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The changing social, economic and cultural aspects of water use within the UK

22 March 2021

3 minutes to read

The changing social, economic and cultural aspects of water use within the UK

Elizabeth Lawson is a final year EngD student in the Centre for Water Systems at the University of Exeter. She is part of the STREAM Industrial Doctorate Centre and is funded by UKRI Engineering and Physical Sciences Research Council and Northumbrian Water Group. Her EngD operationalisation is supervised by Professor David Butler and Professor Raziyeh Farmani and her research is focused on the of resilience in the UK water sector.

My research focus

As global threats such as climate change, increasing urbanisation and changing demographics have resulted in ever increasing levels of global uncertainty, the need for resilient and sustainable water systems is greater than ever before.

My research is focussed on identifying actions that can be taken at both the strategic, and operational level within a UK water company, to increase system resilience. With my specific interests centred on the impacts that the social aspects of the network have on overall system performance.

World Water Day 2021 and COVID-19 and the UK water sector

This year’s World Water Day theme is the value of water, and is about what water means to people, and how we can better protect such a vital resource. The aim is to look beyond the price of water and to acknowledge the enormous and complex value water has for households, culture, health, education, economics and the integrity of the natural environment.

Some research that I have been involved with this year at the Centre for Water Systems, in collaboration with the a Chartered Institute of Water and Environmental Management (CIWEM), University College Dublin and the University of West England, has explored the impact of the COVID-19 pandemic on the UK water sector. Results from this work tie in with the focus of World Water Day 2021 and have highlighted the changing social, economic and cultural aspects of water use within the UK. Whilst also identifying how the COVID-19 pandemic has impacted wider water sector resilience.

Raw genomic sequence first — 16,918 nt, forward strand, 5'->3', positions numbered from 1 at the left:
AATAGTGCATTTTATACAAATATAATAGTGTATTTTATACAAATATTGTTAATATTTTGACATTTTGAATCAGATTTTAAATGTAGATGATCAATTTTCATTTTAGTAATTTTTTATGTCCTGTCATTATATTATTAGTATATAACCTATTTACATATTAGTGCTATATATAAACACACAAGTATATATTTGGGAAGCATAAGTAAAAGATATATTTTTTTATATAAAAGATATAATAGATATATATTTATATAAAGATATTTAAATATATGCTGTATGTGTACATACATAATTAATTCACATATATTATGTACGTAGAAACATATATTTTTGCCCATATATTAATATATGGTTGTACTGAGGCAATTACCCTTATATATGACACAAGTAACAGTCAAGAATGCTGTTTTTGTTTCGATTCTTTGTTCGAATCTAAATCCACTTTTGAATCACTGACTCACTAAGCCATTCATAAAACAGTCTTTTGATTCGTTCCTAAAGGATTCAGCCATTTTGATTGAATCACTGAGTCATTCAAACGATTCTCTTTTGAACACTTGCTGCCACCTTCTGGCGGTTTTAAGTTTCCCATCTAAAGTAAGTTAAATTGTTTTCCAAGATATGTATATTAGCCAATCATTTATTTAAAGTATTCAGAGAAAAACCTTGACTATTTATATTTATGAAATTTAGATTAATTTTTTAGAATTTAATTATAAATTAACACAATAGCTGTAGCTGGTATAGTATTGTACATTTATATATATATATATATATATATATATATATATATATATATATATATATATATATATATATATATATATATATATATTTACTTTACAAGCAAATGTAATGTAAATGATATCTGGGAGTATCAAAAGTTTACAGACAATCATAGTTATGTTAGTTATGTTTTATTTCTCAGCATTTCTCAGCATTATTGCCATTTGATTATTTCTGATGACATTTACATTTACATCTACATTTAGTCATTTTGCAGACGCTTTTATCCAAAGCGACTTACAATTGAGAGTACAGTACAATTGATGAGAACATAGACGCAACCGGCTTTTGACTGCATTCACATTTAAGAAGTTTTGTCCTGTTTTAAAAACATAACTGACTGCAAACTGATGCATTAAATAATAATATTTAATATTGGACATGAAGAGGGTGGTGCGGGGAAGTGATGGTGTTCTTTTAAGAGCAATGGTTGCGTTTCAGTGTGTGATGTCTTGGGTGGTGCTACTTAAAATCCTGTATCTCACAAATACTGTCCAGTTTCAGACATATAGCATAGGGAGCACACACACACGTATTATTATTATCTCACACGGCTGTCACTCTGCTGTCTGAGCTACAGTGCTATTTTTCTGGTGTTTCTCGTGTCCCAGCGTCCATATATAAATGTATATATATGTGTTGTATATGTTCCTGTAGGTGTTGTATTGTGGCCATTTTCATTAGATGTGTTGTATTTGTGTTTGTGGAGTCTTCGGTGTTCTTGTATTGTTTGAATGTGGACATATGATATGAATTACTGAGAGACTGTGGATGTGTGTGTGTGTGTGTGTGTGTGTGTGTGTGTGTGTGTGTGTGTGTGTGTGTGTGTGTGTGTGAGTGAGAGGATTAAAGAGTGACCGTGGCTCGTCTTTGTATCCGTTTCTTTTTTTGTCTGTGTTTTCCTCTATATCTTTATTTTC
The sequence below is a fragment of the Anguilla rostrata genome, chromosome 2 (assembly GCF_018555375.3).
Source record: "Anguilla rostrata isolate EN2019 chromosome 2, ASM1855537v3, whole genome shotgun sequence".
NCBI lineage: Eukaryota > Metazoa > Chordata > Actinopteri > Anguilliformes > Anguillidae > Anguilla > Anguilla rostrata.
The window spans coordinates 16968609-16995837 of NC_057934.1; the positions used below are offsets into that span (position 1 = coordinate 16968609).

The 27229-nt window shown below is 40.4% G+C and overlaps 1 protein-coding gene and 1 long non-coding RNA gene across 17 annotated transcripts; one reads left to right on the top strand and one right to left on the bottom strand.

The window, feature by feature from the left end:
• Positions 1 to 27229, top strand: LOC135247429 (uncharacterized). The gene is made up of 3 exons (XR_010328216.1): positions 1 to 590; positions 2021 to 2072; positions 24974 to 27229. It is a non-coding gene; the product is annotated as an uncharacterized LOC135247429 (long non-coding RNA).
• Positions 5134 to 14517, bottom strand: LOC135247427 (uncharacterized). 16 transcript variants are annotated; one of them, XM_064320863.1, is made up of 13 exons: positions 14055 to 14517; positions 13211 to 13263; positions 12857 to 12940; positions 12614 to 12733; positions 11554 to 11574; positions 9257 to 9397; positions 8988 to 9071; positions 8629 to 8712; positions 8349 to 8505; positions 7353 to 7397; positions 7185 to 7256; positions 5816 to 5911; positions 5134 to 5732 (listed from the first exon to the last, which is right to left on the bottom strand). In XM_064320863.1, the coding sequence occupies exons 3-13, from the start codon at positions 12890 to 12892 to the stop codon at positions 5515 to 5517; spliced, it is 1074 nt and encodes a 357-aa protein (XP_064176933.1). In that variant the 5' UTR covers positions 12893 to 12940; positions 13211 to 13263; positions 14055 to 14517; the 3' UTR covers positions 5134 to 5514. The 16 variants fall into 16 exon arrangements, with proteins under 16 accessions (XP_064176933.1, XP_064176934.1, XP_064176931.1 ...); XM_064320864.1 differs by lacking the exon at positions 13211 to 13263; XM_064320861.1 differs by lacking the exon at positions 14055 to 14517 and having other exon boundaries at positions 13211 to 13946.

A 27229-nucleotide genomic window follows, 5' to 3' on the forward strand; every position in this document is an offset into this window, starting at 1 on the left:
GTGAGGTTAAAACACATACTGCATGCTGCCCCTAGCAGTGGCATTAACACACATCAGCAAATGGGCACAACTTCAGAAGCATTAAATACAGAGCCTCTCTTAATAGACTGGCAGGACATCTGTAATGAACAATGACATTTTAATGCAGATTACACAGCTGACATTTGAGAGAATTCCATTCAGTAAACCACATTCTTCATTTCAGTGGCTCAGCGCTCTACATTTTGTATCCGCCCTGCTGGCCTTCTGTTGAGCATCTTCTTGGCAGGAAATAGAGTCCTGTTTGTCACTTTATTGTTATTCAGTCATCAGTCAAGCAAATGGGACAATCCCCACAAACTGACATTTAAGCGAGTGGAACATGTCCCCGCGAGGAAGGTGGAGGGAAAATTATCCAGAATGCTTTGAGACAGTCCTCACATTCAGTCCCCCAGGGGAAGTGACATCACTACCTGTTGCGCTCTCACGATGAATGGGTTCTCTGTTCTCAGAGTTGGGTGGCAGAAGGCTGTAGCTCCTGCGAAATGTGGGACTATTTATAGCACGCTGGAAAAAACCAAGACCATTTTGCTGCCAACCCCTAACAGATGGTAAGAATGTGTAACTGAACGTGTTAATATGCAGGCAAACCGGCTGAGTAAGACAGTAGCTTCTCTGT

This research found that during the first UK wide national lockdown, water companies reported increases in domestic water demand of 20-40%. The increase in demand from predominately urban areas, meant water companies were tasked with supplying more water than ever before. With some areas of the UK relying on water tankered in from other regions in order to meet demand. United Utilities, the water service provider for the North West, which supplies 7.3 million people, reported putting an additional 7 billion litres of water into the network to make sure taps kept flowing.

The warm weather and reduced rainfall during April and May 2020, closure of schools and non-essential industry, and a mass move to working from home all contributed to such large scale changes in demand patterns. Other changes to social practices such as increased hand washing and a national renewed love of gardening also contributed to such drastic increases in water usage. Although the non- domestic water demand dropped off entirely during the first national lockdown, water companies found that the increase in domestic demand more than made up for it, meaning companies still needed to pump even more water into supply.

Water companies and organisations such as Water UK released campaigns asking the public to do their part and try to reduce the amount of water we were using, however only a few were effective. Wetter weather in June and July 2020 helped to replenish raw water stocks with companies noting a slight reduction in demand, however an example of the effects of wide scale social change on UK water resources and a shift in water values had been provided.

Other results from our study also highlighted the role of the wider water sector within local communities.  During the initial lockdown period, the water sector pledged not to furlough any of their staff and instead redeployed the small amount of staff that were unable to carry out their normal roles to helping out local communities. Multiple water companies have also brought forward capital projects in order to provide additional jobs and further support their local economies.

Although the pandemic is still ongoing, and has impacted many areas of society, the impact on the value of water within the UK, which continues to extend beyond basic economic cost of treatment and supply, has been clearly demonstrated over the past 12 months. Moving forward, it is necessary for all aspects of the value of water to be acknowledged and appreciated if we are to protect this vital resource.

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Elizabeth Lawson


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